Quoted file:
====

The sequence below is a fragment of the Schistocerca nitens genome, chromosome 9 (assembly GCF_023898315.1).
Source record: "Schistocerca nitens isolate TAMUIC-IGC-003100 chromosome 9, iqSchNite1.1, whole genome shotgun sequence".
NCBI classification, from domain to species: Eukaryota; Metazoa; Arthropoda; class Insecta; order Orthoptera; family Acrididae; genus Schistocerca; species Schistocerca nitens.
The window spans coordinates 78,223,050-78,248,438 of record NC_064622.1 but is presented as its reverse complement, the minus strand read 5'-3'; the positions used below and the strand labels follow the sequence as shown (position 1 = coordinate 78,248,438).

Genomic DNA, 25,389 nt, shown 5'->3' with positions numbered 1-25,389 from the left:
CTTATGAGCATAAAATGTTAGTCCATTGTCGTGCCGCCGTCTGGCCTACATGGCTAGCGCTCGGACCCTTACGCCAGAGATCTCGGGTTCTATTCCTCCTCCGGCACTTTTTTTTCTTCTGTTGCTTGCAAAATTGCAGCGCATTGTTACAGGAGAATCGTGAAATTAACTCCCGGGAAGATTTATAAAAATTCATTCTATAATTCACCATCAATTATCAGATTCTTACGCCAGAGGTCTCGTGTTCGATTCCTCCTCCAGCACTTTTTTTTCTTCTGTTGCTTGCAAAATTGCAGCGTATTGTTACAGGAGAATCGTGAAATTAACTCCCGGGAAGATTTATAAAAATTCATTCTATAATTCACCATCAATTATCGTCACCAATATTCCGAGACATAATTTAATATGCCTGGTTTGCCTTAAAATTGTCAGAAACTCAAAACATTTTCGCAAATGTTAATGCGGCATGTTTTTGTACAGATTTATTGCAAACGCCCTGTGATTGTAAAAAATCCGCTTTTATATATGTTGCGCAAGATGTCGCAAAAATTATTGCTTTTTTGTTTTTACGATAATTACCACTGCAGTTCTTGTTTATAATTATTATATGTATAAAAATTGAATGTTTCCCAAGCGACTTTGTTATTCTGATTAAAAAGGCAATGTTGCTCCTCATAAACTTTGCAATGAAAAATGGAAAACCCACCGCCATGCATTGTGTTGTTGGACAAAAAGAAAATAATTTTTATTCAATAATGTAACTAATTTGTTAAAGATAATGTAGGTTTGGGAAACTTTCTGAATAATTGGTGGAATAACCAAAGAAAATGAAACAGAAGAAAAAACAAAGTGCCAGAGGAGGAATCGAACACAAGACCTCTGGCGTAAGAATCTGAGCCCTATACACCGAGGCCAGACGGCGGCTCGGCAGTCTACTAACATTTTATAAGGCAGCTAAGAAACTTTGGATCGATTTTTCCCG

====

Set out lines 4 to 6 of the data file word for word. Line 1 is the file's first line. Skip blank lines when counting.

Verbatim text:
The window spans coordinates 78,223,050-78,248,438 of record NC_064622.1 but is presented as its reverse complement, the minus strand read 5'-3'; the positions used below and the strand labels follow the sequence as shown (position 1 = coordinate 78,248,438).

Genomic DNA, 25,389 nt, shown 5'->3' with positions numbered 1-25,389 from the left:
CTTATGAGCATAAAATGTTAGTCCATTGTCGTGCCGCCGTCTGGCCTACATGGCTAGCGCTCGGACCCTTACGCCAGAGATCTCGGGTTCTATTCCTCCTCCGGCACTTTTTTTTCTTCTGTTGCTTGCAAAATTGCAGCGCATTGTTACAGGAGAATCGTGAAATTAACTCCCGGGAAGATTTATAAAAATTCATTCTATAATTCACCATCAATTATCAGATTCTTACGCCAGAGGTCTCGTGTTCGATTCCTCCTCCAGCACTTTTTTTTCTTCTGTTGCTTGCAAAATTGCAGCGTATTGTTACAGGAGAATCGTGAAATTAACTCCCGGGAAGATTTATAAAAATTCATTCTATAATTCACCATCAATTATCGTCACCAATATTCCGAGACATAATTTAATATGCCTGGTTTGCCTTAAAATTGTCAGAAACTCAAAACATTTTCGCAAATGTTAATGCGGCATGTTTTTGTACAGATTTATTGCAAACGCCCTGTGATTGTAAAAAATCCGCTTTTATATATGTTGCGCAAGATGTCGCAAAAATTATTGCTTTTTTGTTTTTACGATAATTACCACTGCAGTTCTTGTTTATAATTATTATATGTATAAAAATTGAATGTTTCCCAAGCGACTTTGTTATTCTGATTAAAAAGGCAATGTTGCTCCTCATAAACTTTGCAATGAAAAATGGAAAACCCACCGCCATGCATTGTGTTGTTGGACAAAAAGAAAATAATTTTTATTCAATAATGTAACTAATTTGTTAAAGATAATGTAGGTTTGGGAAACTTTCTGAATAATTGGTGGAATAACCAAAGAAAATGAAACAGAAGAAAAAACAAAGTGCCAGAGGAGGAATCGAACACAAGACCTCTGGCGTAAGAATCTGAGCCCTATACACCGAGGCCAGACGGCGGCTCGGCAGTCTACTAACATTTTATAAGGCAGCTAAGAAACTTTGGATCGATTTTTCCCG